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Publication numberUS5810685 A
Publication typeGrant
Application numberUS 08/612,066
Publication dateSep 22, 1998
Filing dateMar 7, 1996
Priority dateMar 7, 1996
Fee statusPaid
Publication number08612066, 612066, US 5810685 A, US 5810685A, US-A-5810685, US5810685 A, US5810685A
InventorsLeRoy Frederick Willner, Roger Edwin Fitzgerald
Original AssigneeWillner; Leroy Frederick, Fitzgerald; Roger Edwin
Export CitationBiBTeX, EndNote, RefMan
External Links: USPTO, USPTO Assignment, Espacenet
Practice ball with sound and acceleration sensor
US 5810685 A
Abstract
A practice ball responsive to acceleration for use in practicing sports and an acceleration sensor therefor. The practice ball includes an electronics housing; an acceleration sensor mounted in the electronics housing and responsive to acceleration of the practice ball; a sound generating device also mounted in the electronics housing and responsive to the acceleration sensor; and a soft deformable shell having a shape which simulates a sports ball. The soft deformable shell, which is capable of snugly accommodating the electronics housing, may be supported by a tether line connected to the electronics housing. The acceleration sensor preferably includes at least two switching elements, each of which is responsive to a different magnitude of acceleration. The sound generating device is then responsive to the switching elements so as to emit different programmed sounds depending on which of the switching elements is/are actuated by acceleration of the practice ball. The different programmed sounds may include verbal messages from a voice simulation device in the sound generating device. Preferably, the practice ball is a soft, foam soccer ball for use in practicing the art of heading a soccer ball.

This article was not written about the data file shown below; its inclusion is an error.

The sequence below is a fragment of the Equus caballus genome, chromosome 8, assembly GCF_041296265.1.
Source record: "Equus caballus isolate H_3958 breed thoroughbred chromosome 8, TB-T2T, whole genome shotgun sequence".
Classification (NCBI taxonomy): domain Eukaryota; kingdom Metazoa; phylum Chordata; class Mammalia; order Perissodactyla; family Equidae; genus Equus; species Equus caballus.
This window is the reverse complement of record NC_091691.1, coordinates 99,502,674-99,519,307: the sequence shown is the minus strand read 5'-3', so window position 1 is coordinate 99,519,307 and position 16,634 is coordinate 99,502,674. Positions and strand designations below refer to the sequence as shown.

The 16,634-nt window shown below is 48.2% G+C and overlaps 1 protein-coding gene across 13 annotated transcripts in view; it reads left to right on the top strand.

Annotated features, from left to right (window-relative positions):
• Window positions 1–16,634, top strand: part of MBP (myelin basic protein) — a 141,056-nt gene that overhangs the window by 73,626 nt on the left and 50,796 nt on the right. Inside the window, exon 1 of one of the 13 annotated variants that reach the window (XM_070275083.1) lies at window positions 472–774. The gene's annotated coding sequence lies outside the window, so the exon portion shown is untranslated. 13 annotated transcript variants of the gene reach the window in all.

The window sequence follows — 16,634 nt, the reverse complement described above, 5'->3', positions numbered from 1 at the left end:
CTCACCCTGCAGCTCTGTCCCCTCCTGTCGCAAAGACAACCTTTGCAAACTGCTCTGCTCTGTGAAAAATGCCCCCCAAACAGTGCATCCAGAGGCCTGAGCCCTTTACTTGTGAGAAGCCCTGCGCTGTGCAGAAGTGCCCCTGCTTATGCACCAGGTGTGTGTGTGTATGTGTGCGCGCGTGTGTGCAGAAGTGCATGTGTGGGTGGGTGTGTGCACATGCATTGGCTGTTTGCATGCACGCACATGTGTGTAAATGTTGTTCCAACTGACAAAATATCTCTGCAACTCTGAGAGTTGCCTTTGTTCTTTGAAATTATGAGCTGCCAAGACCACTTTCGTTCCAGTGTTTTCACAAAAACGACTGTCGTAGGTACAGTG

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Claims(27)
We claim:
1. A practice ball responsive to acceleration which comprises:
a shell having a shape which simulates a sports ball;
an electronics housing positioned in said shell;
a tether line connected to said electronics housing;
an impact sensor mounted to said electronics housing and responsive to impact imparted to the practice ball and to forces imparted through said tether line; and
a sound generator mounted to said electronics housing and responsive to said impact sensor for emitting a programmed sound in response to a predetermined amount of acceleration.
2. The practice ball of claim 1, wherein said impact sensor is an acceleration sensor responsive to acceleration imparted to said ball and said sound generator is responsive to said acceleration sensor.
3. The practice ball of claim 1, wherein said shell comprises a ball of deformable cellulous material having a cavity in an outer surface thereof, said cavity and said electronics housing frictionally having dimensions such that said electronics housing fits and is retained in said cavity.
4. The practice ball of claim 3, wherein a surface of said electronics housing has an open-cell cellulous covering which matches said outer surface shape.
5. The practice ball of claim 1, wherein said shell comprises a polyurethane foam ball having a cavity in an outer surface thereof, said cavity and said electronic housing having dimensions such that said electronics housing fits frictionally and is retained in said cavity.
6. The practice ball of claim 1, wherein said impact sensor includes at least two switching elements, each of which is responsive to a different magnitude of impact, and wherein said sound generator is responsive to said at least two switching elements so as to emit different programmed sounds depending on which of said at least two switching elements is/are actuated.
7. The practice ball of claim 6, wherein said impact sensor is an acceleration sensor which includes:
a conductive frame member having holes therein, said conductive frame member being electrically connected to said sound generating means;
said at least two switching elements include springs, each of said springs having a distal end disposed through a respective one of said holes in said conductive frame member and a fixed proximal end electrically connected to said sound generating means;